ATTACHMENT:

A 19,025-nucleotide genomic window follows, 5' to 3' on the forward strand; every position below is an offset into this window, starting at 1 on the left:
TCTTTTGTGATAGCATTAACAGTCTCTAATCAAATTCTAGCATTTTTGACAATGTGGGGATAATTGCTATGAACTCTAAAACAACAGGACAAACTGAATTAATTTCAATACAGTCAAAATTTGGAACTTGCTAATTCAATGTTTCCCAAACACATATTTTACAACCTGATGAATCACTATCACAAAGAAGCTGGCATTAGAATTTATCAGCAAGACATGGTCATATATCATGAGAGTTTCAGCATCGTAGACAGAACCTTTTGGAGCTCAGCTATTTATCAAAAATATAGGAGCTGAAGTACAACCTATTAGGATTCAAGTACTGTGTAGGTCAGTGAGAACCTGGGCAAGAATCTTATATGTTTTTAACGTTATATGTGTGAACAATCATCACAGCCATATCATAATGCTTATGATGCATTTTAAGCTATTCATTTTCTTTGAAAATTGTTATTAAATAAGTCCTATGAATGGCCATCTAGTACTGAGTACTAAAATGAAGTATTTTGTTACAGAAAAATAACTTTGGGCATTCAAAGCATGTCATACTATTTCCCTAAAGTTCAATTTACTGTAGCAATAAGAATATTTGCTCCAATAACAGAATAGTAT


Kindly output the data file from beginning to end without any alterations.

A 19,025-nucleotide genomic window follows, 5' to 3' on the forward strand; every position below is an offset into this window, starting at 1 on the left:
TCTTTTGTGATAGCATTAACAGTCTCTAATCAAATTCTAGCATTTTTGACAATGTGGGGATAATTGCTATGAACTCTAAAACAACAGGACAAACTGAATTAATTTCAATACAGTCAAAATTTGGAACTTGCTAATTCAATGTTTCCCAAACACATATTTTACAACCTGATGAATCACTATCACAAAGAAGCTGGCATTAGAATTTATCAGCAAGACATGGTCATATATCATGAGAGTTTCAGCATCGTAGACAGAACCTTTTGGAGCTCAGCTATTTATCAAAAATATAGGAGCTGAAGTACAACCTATTAGGATTCAAGTACTGTGTAGGTCAGTGAGAACCTGGGCAAGAATCTTATATGTTTTTAACGTTATATGTGTGAACAATCATCACAGCCATATCATAATGCTTATGATGCATTTTAAGCTATTCATTTTCTTTGAAAATTGTTATTAAATAAGTCCTATGAATGGCCATCTAGTACTGAGTACTAAAATGAAGTATTTTGTTACAGAAAAATAACTTTGGGCATTCAAAGCATGTCATACTATTTCCCTAAAGTTCAATTTACTGTAGCAATAAGAATATTTGCTCCAATAACAGAATAGTAT